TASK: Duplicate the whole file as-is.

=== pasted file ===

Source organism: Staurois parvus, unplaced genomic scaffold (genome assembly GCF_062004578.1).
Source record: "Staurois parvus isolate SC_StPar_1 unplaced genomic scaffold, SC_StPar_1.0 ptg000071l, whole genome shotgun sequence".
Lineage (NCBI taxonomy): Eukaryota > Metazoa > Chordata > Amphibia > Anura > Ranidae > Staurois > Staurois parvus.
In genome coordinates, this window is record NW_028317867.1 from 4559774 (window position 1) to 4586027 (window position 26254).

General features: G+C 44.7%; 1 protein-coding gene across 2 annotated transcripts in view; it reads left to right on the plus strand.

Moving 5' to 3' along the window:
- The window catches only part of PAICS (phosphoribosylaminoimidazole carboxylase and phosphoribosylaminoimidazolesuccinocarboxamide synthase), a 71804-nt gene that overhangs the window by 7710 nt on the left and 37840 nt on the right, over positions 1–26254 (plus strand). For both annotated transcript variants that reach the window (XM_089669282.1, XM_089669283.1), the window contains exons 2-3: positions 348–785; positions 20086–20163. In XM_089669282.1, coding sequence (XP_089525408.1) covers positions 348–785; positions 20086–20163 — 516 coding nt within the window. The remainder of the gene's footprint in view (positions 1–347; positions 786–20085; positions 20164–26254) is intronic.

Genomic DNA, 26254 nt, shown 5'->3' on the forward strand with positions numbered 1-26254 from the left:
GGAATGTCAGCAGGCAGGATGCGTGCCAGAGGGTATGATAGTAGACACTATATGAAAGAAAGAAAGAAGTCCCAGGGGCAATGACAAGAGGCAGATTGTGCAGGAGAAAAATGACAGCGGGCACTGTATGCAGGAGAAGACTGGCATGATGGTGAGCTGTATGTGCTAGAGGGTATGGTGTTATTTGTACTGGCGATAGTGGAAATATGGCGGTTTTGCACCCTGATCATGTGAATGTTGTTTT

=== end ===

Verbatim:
Source organism: Staurois parvus, unplaced genomic scaffold (genome assembly GCF_062004578.1).
Source record: "Staurois parvus isolate SC_StPar_1 unplaced genomic scaffold, SC_StPar_1.0 ptg000071l, whole genome shotgun sequence".
Lineage (NCBI taxonomy): Eukaryota > Metazoa > Chordata > Amphibia > Anura > Ranidae > Staurois > Staurois parvus.
In genome coordinates, this window is record NW_028317867.1 from 4559774 (window position 1) to 4586027 (window position 26254).

General features: G+C 44.7%; 1 protein-coding gene across 2 annotated transcripts in view; it reads left to right on the plus strand.

Moving 5' to 3' along the window:
- The window catches only part of PAICS (phosphoribosylaminoimidazole carboxylase and phosphoribosylaminoimidazolesuccinocarboxamide synthase), a 71804-nt gene that overhangs the window by 7710 nt on the left and 37840 nt on the right, over positions 1–26254 (plus strand). For both annotated transcript variants that reach the window (XM_089669282.1, XM_089669283.1), the window contains exons 2-3: positions 348–785; positions 20086–20163. In XM_089669282.1, coding sequence (XP_089525408.1) covers positions 348–785; positions 20086–20163 — 516 coding nt within the window. The remainder of the gene's footprint in view (positions 1–347; positions 786–20085; positions 20164–26254) is intronic.

Genomic DNA, 26254 nt, shown 5'->3' on the forward strand with positions numbered 1-26254 from the left:
GGAATGTCAGCAGGCAGGATGCGTGCCAGAGGGTATGATAGTAGACACTATATGAAAGAAAGAAAGAAGTCCCAGGGGCAATGACAAGAGGCAGATTGTGCAGGAGAAAAATGACAGCGGGCACTGTATGCAGGAGAAGACTGGCATGATGGTGAGCTGTATGTGCTAGAGGGTATGGTGTTATTTGTACTGGCGATAGTGGAAATATGGCGGTTTTGCACCCTGATCATGTGAATGTTGTTTT